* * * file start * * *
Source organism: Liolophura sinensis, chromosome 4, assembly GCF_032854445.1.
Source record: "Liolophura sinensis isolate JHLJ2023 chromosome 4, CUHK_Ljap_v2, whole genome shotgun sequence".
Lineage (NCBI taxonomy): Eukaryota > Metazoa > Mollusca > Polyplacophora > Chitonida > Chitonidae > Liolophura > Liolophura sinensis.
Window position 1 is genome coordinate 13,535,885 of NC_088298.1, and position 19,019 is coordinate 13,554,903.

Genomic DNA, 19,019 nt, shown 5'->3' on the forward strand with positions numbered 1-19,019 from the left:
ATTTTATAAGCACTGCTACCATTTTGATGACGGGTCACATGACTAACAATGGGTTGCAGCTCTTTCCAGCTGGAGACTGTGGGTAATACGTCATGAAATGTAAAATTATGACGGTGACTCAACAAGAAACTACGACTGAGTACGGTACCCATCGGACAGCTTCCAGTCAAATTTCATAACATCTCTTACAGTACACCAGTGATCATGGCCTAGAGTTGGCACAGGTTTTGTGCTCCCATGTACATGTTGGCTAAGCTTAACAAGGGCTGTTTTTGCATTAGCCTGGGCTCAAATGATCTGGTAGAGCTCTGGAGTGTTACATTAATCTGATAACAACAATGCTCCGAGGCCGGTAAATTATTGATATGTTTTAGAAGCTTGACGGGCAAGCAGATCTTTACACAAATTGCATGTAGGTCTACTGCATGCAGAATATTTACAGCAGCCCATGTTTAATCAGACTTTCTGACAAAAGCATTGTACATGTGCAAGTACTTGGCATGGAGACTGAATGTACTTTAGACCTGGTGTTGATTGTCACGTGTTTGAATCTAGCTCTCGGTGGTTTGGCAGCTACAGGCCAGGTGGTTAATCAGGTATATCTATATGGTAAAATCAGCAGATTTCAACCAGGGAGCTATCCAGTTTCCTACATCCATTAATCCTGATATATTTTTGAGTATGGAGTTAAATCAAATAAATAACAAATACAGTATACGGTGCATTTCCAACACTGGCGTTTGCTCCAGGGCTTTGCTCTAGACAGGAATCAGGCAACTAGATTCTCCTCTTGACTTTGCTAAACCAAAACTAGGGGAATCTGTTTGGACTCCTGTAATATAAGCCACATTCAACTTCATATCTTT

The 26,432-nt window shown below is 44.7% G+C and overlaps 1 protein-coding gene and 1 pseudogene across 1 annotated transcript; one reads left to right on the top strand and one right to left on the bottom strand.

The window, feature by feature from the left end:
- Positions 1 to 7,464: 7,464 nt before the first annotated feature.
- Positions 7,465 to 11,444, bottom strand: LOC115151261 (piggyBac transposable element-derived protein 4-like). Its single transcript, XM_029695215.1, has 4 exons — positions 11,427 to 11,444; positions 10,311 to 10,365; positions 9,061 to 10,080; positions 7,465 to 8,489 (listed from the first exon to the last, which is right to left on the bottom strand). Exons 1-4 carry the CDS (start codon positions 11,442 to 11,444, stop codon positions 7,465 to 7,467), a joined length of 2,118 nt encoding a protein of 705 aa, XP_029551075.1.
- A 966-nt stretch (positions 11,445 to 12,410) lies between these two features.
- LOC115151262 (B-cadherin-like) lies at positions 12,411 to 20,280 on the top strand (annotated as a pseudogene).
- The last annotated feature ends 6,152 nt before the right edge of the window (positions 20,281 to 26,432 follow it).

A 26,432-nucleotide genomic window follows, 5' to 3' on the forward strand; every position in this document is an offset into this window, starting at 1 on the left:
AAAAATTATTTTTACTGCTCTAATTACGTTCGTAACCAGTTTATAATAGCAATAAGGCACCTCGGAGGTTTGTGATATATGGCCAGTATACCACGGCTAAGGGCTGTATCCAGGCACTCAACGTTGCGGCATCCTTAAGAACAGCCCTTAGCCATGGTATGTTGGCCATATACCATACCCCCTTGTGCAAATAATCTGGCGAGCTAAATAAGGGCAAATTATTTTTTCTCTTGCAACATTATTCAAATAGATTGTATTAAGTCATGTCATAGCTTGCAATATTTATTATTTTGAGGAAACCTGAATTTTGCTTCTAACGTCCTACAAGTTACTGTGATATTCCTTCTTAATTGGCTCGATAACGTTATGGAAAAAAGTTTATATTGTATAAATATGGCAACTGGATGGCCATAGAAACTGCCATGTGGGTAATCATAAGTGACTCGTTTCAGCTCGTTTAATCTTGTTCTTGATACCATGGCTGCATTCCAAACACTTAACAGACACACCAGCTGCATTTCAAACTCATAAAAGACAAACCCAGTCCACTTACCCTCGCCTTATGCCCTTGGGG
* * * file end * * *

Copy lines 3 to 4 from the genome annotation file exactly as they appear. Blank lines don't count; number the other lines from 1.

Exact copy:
Lineage (NCBI taxonomy): Eukaryota > Metazoa > Mollusca > Polyplacophora > Chitonida > Chitonidae > Liolophura > Liolophura sinensis.
Window position 1 is genome coordinate 13,535,885 of NC_088298.1, and position 19,019 is coordinate 13,554,903.